During the 1800s publishers began looking for an economical way to produce books in large quantities. Cloth covers replaced leather, and case binding (where the text block and cover were produced separately and the cover was then attached with glue) became the norm. Although these bindings were economical, they were often ornately decorated with gold or silver stamping and illustrations that reflected not only the book’s subject matter, but also the artistic style of the day. Following are a few examples of decorative publisher’s bindings from Ohioana’s collection.
Alfred Henry Lewis was born in 1855 in Cleveland. After working as a prosecuting attorney he gave up law and became a journalist, working as a reporter for the Chicago Times and as editor of the Chicago Times-Herald. During his career Lewis published numerous magazine articles and short stories and a dozen novels. Wolfville was his first published book; this 1897 edition was published by the Frederick A. Stokes Company and contains illustrations by Frederic Remington.
Paul Laurence Dunbar was born in 1872 in Dayton, where he was a classmate of Orville Wright. He wrote for Dayton community newspapers, published an African-American newsletter, and worked as an elevator operator while writing poetry. His work gained notice among literary figures including Indiana poet James Whitcomb Riley and Ohio-born novelist and Atlantic Monthly editor William Dean Howells. Dunbar eventually achieved international fame. Although he is best known for his poetry, he also wrote short stories, novels, plays, and songs. He died in Dayton in 1906.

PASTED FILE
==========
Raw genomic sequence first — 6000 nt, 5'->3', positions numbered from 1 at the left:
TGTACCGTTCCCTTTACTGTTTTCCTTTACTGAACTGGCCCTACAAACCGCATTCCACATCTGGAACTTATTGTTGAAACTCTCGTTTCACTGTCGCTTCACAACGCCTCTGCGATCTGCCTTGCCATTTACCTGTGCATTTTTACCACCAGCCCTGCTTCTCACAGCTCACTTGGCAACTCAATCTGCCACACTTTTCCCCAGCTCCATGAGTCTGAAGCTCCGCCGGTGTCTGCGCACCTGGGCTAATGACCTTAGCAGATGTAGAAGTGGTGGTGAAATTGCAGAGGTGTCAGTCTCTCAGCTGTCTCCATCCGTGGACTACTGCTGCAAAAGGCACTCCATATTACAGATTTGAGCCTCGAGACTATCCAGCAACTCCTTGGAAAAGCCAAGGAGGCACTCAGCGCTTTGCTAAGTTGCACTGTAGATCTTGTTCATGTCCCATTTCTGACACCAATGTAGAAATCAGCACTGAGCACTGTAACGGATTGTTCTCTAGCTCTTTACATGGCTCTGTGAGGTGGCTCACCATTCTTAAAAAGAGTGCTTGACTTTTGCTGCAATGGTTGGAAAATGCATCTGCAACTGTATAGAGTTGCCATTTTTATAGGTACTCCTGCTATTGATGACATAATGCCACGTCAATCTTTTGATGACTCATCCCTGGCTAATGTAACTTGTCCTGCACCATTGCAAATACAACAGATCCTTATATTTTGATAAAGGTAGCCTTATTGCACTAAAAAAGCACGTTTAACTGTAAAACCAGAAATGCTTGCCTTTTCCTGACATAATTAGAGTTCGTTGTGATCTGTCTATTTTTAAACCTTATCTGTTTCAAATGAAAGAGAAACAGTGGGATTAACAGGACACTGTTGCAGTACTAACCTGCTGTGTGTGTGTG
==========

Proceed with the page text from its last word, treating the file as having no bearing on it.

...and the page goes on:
This edition of Li’l’ Gal was published by Dodd, Mead and Co. in 1904. The cover and highly decorated interior pages were created by Margaret Armstrong; you can see her initials at the base of the bouquet. Armstrong was one of several prominent women designers working in publishing during the late 1800s and early 1900s. She specialized in nature-inspired themes and worked on several of Dunbar’s books.
Finally, we have two books by William Dean Howells. Howells was born in 1837 in Martin’s Ferry, Ohio. His father was a newspaperman, and Howells often helped with typesetting and printing as a boy. In 1858 Howells began to work at the Ohio State Journal, where he wrote poetry and short stories. As a reward for writing a campaign biography of Abraham Lincoln, Howells was appointed U.S. consul in Venice, Italy in 1861. After his return he became editor of the The Atlantic Monthly in Boston. In this position he helped introduce new European and American Realist authors to American readers, and supported such writers as Paul Laurence Dunbar, Stephen Crane, and Mark Twain (with whom he formed a lifelong friendship). However, some of Howell’s most critically acclaimed books were written after he left The Atlantic, including his best-known work, The Rise of Silas Lapham. Howells wrote more than 40 novels and short story collections before his death in 1920.
The edition of Tuscan Cities above right was published in Boston by Ticknor and Company in 1886. The Daughter of the Storage, a collection of short stories and poems, was published by Harper & Brothers Publishers in 1916.
To see more decorative publishers’ bindings, visit Publishers’ Bindings Online, a joint project of The University of Alabama, University Libraries and the University of Wisconsin-Madison Libraries.